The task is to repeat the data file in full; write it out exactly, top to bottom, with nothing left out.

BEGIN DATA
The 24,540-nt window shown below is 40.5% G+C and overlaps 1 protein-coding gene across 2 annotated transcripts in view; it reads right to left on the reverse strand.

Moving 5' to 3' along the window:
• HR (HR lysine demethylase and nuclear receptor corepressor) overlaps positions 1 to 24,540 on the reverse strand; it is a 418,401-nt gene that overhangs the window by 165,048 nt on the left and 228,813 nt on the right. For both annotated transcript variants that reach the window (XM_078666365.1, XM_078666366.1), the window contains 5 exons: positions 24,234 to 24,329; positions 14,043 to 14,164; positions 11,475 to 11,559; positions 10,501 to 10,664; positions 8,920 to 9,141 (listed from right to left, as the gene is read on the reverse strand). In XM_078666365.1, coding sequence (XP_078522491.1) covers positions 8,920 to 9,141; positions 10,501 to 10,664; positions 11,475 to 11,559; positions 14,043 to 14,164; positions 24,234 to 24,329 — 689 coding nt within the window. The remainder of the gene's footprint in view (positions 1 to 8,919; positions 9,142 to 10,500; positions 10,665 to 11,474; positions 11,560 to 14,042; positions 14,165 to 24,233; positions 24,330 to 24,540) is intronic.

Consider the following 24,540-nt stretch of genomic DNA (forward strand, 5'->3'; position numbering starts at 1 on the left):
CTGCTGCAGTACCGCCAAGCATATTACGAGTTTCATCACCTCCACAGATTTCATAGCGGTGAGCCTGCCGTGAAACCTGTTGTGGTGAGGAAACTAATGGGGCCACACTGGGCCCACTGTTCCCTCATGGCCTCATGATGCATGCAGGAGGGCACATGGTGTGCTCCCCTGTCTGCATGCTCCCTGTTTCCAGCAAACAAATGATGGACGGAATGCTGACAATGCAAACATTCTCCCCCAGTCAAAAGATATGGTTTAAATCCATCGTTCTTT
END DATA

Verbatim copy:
The 24,540-nt window shown below is 40.5% G+C and overlaps 1 protein-coding gene across 2 annotated transcripts in view; it reads right to left on the reverse strand.

Moving 5' to 3' along the window:
• HR (HR lysine demethylase and nuclear receptor corepressor) overlaps positions 1 to 24,540 on the reverse strand; it is a 418,401-nt gene that overhangs the window by 165,048 nt on the left and 228,813 nt on the right. For both annotated transcript variants that reach the window (XM_078666365.1, XM_078666366.1), the window contains 5 exons: positions 24,234 to 24,329; positions 14,043 to 14,164; positions 11,475 to 11,559; positions 10,501 to 10,664; positions 8,920 to 9,141 (listed from right to left, as the gene is read on the reverse strand). In XM_078666365.1, coding sequence (XP_078522491.1) covers positions 8,920 to 9,141; positions 10,501 to 10,664; positions 11,475 to 11,559; positions 14,043 to 14,164; positions 24,234 to 24,329 — 689 coding nt within the window. The remainder of the gene's footprint in view (positions 1 to 8,919; positions 9,142 to 10,500; positions 10,665 to 11,474; positions 11,560 to 14,042; positions 14,165 to 24,233; positions 24,330 to 24,540) is intronic.

Consider the following 24,540-nt stretch of genomic DNA (forward strand, 5'->3'; position numbering starts at 1 on the left):
CTGCTGCAGTACCGCCAAGCATATTACGAGTTTCATCACCTCCACAGATTTCATAGCGGTGAGCCTGCCGTGAAACCTGTTGTGGTGAGGAAACTAATGGGGCCACACTGGGCCCACTGTTCCCTCATGGCCTCATGATGCATGCAGGAGGGCACATGGTGTGCTCCCCTGTCTGCATGCTCCCTGTTTCCAGCAAACAAATGATGGACGGAATGCTGACAATGCAAACATTCTCCCCCAGTCAAAAGATATGGTTTAAATCCATCGTTCTTT